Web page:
# The SD and the Normal Curve

## Contents

# 14.3. The SD and the Normal Curve#

We know that the mean is the balance point of the histogram. Unlike the mean, the SD is usually not easy to identify by looking at the histogram.

However, there is one shape of distribution for which the SD is almost as clearly identifiable as the mean. That is the bell-shaped disribution. This section examines that shape, as it appears frequently in probability histograms and also in some histograms of data.

## 14.3.1. A Roughly Bell-Shaped Histogram of Data#

Let us look at the distribution of heights of mothers in our familiar sample of 1,174 mother-newborn pairs. The mothers’ heights have a mean of 64 inches and an SD of 2.5 inches. Unlike the heights of the basketball players, the mothers’ heights are distributed fairly symmetrically about the mean in a bell-shaped curve.

```
baby = Table.read_table(path_data + 'baby.csv')
```

```
heights = baby.column('Maternal Height')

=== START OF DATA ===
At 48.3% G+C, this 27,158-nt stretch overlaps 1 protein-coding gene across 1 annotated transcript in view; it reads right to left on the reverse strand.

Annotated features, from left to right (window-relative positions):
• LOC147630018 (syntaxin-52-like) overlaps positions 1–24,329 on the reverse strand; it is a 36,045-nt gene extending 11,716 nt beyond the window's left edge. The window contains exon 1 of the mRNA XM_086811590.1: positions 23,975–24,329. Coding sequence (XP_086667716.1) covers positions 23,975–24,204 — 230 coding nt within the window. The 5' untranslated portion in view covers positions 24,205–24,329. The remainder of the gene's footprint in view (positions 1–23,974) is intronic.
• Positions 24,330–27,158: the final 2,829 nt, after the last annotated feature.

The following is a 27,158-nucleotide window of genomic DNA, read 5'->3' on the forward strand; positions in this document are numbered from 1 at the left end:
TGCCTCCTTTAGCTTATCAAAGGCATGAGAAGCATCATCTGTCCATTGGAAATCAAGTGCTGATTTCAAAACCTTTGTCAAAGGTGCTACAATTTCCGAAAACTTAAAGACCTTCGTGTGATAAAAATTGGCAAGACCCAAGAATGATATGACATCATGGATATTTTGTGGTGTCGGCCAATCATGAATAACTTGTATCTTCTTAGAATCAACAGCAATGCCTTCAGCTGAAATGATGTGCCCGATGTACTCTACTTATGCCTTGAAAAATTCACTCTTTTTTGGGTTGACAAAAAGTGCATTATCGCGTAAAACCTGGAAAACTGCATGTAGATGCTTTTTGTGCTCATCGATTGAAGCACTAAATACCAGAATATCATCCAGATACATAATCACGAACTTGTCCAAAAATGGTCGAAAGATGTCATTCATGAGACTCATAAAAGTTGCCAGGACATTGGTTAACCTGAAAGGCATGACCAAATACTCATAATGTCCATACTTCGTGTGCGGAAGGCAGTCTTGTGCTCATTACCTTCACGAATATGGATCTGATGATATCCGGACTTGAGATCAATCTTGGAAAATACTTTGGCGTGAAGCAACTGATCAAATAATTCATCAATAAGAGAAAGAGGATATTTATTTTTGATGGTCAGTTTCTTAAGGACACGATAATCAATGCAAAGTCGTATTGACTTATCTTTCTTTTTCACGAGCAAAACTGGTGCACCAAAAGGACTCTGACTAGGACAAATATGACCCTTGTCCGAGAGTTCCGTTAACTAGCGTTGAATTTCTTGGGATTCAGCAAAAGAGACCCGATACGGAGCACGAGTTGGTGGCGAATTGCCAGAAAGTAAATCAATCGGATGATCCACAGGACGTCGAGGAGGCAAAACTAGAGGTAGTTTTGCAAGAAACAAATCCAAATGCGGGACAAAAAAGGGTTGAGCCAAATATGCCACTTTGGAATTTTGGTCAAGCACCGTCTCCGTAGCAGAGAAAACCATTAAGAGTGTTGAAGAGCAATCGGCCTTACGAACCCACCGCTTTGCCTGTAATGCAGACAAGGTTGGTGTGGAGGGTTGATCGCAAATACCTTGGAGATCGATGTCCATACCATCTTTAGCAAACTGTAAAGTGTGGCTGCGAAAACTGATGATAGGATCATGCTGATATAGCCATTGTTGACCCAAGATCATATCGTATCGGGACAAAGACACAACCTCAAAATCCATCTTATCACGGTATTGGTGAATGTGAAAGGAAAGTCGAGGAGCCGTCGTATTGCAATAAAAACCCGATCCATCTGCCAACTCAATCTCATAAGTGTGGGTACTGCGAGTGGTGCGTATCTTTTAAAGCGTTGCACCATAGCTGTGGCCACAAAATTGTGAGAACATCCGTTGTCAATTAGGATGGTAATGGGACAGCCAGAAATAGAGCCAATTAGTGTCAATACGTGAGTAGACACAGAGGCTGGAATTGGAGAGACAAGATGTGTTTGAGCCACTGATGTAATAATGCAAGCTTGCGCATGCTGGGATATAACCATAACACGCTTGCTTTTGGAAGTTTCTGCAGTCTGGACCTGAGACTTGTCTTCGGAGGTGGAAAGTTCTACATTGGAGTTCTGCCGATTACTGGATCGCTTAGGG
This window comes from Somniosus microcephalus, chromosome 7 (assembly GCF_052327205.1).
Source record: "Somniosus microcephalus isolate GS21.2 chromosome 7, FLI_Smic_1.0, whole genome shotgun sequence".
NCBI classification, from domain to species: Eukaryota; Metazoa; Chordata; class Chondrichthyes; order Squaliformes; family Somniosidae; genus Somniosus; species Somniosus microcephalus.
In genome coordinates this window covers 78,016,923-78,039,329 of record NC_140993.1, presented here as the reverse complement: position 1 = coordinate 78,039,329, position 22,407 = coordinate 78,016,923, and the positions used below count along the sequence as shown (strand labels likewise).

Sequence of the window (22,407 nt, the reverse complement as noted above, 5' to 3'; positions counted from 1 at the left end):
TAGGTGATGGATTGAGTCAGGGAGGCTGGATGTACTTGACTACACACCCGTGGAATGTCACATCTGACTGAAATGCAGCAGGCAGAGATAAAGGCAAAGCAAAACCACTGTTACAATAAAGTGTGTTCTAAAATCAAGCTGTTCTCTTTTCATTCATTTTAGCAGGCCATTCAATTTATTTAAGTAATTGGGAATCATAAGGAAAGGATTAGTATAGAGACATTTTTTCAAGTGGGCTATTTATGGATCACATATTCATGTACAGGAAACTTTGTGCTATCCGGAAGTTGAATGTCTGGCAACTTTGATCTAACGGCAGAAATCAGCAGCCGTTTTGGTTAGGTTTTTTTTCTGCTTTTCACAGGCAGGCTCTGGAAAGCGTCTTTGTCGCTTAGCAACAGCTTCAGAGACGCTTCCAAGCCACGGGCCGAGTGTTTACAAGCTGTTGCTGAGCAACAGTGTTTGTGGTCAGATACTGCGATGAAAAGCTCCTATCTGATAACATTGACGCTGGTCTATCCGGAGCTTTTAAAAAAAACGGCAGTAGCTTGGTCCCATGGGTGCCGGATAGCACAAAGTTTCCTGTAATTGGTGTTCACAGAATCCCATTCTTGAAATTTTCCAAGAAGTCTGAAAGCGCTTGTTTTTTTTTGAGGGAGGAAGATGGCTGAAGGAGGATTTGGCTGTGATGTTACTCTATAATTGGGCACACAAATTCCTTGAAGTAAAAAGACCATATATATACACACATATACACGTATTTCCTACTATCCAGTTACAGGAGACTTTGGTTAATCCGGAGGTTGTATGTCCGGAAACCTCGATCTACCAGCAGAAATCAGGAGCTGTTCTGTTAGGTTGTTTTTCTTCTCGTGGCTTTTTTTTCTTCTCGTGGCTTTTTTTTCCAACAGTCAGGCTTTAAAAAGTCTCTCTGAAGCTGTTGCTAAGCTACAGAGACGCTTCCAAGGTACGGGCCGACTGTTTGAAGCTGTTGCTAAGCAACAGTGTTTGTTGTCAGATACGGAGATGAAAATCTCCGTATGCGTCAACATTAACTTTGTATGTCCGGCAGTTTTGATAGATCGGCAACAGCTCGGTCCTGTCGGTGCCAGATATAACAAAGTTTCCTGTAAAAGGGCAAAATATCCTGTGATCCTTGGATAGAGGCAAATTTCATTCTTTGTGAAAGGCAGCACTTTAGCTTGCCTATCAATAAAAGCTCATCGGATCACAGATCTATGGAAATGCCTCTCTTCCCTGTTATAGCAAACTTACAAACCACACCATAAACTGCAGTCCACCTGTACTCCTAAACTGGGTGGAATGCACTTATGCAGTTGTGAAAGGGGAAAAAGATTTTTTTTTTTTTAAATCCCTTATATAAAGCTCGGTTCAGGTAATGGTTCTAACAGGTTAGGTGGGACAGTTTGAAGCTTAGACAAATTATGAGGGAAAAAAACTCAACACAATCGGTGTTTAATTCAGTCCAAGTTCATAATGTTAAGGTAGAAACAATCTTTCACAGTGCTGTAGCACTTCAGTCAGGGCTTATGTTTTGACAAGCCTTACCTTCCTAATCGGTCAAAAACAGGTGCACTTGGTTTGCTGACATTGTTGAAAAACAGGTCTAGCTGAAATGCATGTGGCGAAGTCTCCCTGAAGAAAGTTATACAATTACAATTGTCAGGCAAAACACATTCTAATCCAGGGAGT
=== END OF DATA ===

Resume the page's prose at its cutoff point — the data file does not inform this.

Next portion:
mean_height = np.round(np.mean(heights), 1)
mean_height
```

```
64.0
```

```
sd_height = np.round(np.std(heights), 1)
sd_height
```

```
2.5
```

```
baby.hist('Maternal Height', bins=np.arange(55.5, 72.5, 1), unit='inch')
positions = np.arange(-3, 3.1, 1)*sd_height + mean_height
plots.xticks(positions);
```

The last two lines of code in the cell above change the labeling of the horizontal axis. Now, the labels correspond to “average \(\pm\) \(z\) SDs” for \(z = 0, \pm 1, \pm 2\), and \(\pm 3\). Because of the shape of the distribution, the “center” has an unambiguous meaning and is clearly visible at 64.

## 14.3.2. How to Spot the SD on a Bell Shaped Curve#

To see how the SD is related to the curve, start at the top of the curve and look towards the right. Notice that there is a place where the curve changes from looking like an “upside-down cup” to a “right-way-up cup”; formally, the curve has a point of inflection. That point is one SD above average. It is the point \(z=1\), which is “average plus 1 SD” = 66.5 inches.

Symmetrically on the left-hand side of the mean, the point of inflection is at \(z=-1\), that is, “average minus 1 SD” = 61.5 inches.

In general, **for bell-shaped distributions, the SD is the distance between the mean and the points of inflection on either side.**